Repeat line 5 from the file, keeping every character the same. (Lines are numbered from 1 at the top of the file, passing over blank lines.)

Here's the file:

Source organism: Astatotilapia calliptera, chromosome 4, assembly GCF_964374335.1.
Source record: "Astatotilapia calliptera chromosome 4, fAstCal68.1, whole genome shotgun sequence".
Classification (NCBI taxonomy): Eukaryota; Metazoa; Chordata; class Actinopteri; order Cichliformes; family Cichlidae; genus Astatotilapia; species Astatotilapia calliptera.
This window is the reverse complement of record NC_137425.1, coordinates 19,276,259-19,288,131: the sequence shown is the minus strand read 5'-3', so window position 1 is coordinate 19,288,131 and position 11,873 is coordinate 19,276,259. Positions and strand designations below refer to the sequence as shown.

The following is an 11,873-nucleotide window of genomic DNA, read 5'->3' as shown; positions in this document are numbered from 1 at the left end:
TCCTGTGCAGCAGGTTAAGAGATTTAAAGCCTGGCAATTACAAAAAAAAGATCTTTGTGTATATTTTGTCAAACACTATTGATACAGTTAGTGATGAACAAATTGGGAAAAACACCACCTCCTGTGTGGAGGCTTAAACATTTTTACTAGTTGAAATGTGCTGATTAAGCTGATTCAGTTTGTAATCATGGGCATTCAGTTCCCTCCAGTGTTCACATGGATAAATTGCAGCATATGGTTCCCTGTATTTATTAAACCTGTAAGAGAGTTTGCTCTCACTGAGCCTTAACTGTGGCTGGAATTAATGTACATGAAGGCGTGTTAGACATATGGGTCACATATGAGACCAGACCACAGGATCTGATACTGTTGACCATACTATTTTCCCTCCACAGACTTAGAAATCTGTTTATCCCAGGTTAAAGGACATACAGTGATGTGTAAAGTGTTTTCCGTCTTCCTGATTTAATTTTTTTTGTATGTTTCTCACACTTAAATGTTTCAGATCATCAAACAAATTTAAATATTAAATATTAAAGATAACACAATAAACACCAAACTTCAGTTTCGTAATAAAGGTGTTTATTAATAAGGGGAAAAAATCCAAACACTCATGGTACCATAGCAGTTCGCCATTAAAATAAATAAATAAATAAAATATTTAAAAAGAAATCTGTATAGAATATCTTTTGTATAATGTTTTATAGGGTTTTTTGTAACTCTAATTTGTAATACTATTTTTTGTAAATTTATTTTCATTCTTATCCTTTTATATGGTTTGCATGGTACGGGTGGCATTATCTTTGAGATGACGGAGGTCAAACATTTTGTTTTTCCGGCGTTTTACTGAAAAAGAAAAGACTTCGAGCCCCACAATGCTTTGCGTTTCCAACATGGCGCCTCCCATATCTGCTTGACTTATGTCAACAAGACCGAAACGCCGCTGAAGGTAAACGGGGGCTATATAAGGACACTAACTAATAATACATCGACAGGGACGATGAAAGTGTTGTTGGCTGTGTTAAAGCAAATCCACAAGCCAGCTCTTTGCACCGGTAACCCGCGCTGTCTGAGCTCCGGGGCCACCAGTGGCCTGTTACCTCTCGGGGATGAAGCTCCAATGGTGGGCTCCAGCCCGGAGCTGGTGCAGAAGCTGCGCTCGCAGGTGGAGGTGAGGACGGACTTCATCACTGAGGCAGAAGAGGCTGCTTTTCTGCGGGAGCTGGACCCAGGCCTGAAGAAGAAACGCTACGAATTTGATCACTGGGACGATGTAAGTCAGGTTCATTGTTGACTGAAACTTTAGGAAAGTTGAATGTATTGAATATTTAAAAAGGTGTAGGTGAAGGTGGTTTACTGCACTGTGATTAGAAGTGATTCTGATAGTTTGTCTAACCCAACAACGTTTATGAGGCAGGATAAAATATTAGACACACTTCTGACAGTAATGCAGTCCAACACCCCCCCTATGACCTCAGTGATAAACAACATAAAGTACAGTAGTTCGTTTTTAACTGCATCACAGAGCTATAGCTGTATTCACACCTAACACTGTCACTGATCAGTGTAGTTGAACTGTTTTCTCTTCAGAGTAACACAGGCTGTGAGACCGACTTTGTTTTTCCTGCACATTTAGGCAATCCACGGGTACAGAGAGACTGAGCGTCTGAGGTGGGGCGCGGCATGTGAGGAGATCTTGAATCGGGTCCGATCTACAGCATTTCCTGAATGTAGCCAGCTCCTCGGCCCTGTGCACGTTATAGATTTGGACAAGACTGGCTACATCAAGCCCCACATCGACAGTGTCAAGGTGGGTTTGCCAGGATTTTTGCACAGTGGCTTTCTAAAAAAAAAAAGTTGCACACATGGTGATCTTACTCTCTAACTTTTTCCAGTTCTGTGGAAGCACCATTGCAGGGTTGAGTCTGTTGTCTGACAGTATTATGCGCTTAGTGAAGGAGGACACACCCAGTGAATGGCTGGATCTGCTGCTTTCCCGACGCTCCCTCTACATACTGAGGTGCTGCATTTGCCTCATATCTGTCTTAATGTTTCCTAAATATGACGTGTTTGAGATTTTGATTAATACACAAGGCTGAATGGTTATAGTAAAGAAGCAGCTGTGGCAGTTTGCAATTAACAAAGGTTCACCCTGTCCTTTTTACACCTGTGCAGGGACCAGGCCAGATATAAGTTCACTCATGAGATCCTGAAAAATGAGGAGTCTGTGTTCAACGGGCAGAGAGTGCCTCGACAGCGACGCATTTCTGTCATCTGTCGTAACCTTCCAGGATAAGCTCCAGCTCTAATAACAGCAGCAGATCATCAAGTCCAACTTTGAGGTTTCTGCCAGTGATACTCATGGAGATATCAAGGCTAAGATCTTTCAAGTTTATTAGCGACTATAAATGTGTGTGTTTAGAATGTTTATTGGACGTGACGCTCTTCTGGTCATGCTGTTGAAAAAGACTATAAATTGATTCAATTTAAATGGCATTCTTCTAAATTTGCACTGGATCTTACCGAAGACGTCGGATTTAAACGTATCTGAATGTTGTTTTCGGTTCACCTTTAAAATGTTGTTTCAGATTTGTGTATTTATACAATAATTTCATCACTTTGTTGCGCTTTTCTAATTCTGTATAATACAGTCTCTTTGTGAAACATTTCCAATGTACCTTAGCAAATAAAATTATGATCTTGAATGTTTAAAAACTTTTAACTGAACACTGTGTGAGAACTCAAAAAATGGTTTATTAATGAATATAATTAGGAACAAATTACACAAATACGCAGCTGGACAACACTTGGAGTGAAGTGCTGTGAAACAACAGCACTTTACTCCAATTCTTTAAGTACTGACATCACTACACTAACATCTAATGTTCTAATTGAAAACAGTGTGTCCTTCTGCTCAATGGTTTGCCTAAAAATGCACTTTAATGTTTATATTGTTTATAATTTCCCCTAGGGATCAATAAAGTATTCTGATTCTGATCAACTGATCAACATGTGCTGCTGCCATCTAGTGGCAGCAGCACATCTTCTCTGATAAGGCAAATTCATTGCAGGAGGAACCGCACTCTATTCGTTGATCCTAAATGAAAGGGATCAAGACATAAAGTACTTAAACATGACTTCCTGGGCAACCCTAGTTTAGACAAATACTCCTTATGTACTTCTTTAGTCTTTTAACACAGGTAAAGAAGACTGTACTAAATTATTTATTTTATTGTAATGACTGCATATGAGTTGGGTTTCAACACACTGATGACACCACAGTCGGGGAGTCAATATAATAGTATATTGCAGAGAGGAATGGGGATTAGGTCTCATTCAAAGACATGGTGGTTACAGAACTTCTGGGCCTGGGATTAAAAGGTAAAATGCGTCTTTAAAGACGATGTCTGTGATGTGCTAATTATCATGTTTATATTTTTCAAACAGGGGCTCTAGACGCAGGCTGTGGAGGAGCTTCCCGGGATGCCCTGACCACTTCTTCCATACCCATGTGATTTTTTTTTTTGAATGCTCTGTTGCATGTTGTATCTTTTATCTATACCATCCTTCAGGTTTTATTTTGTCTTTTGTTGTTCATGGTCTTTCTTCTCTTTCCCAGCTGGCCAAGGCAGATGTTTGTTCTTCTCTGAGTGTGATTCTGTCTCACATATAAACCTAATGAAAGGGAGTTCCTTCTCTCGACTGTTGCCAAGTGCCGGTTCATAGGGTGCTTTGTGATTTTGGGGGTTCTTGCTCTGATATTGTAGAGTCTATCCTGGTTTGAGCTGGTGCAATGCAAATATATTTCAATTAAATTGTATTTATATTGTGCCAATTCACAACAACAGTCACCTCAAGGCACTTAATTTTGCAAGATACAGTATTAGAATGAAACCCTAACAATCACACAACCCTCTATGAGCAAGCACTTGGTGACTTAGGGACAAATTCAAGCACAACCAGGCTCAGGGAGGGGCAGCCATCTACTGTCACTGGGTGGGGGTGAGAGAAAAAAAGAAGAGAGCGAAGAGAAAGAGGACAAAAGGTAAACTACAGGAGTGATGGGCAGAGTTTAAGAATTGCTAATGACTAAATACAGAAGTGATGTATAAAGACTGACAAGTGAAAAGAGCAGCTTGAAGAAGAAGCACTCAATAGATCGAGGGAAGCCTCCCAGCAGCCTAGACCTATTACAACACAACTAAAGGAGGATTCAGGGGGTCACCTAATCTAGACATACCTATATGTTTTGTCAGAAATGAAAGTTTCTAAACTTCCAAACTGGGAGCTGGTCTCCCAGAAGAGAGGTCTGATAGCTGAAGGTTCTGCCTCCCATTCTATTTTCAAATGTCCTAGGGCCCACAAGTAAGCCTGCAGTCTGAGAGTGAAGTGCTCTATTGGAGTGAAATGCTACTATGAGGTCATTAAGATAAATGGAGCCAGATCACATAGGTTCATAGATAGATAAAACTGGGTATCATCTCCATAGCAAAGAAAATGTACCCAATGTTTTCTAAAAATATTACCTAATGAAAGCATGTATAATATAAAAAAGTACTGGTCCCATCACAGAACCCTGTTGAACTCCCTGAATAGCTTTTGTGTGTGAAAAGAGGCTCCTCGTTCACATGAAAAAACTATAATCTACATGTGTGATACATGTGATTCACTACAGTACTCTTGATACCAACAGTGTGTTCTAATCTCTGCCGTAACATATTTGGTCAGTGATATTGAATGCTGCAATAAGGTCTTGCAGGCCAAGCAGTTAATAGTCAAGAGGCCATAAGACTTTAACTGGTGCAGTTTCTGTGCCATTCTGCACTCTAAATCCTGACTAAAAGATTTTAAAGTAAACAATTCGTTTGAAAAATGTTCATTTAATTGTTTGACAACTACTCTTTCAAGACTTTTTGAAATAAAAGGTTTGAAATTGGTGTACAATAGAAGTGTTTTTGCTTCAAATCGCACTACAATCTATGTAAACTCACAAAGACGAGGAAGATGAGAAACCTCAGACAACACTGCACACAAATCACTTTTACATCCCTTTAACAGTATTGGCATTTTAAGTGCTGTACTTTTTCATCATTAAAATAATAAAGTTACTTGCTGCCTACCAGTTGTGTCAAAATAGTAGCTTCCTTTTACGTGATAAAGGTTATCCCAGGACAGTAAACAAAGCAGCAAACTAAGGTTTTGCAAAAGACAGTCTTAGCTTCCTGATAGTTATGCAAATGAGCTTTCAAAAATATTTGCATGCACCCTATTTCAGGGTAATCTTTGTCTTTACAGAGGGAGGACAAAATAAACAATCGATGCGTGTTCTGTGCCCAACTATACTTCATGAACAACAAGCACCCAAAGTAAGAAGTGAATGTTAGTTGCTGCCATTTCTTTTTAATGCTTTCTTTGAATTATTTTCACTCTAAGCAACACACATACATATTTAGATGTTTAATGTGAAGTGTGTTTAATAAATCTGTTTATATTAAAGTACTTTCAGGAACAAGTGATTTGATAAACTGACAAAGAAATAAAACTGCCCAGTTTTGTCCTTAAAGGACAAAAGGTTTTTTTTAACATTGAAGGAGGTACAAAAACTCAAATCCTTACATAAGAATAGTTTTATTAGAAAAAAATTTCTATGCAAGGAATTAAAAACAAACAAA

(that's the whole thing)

The following is an 11,873-nucleotide window of genomic DNA, read 5'->3' as shown; positions in this document are numbered from 1 at the left end: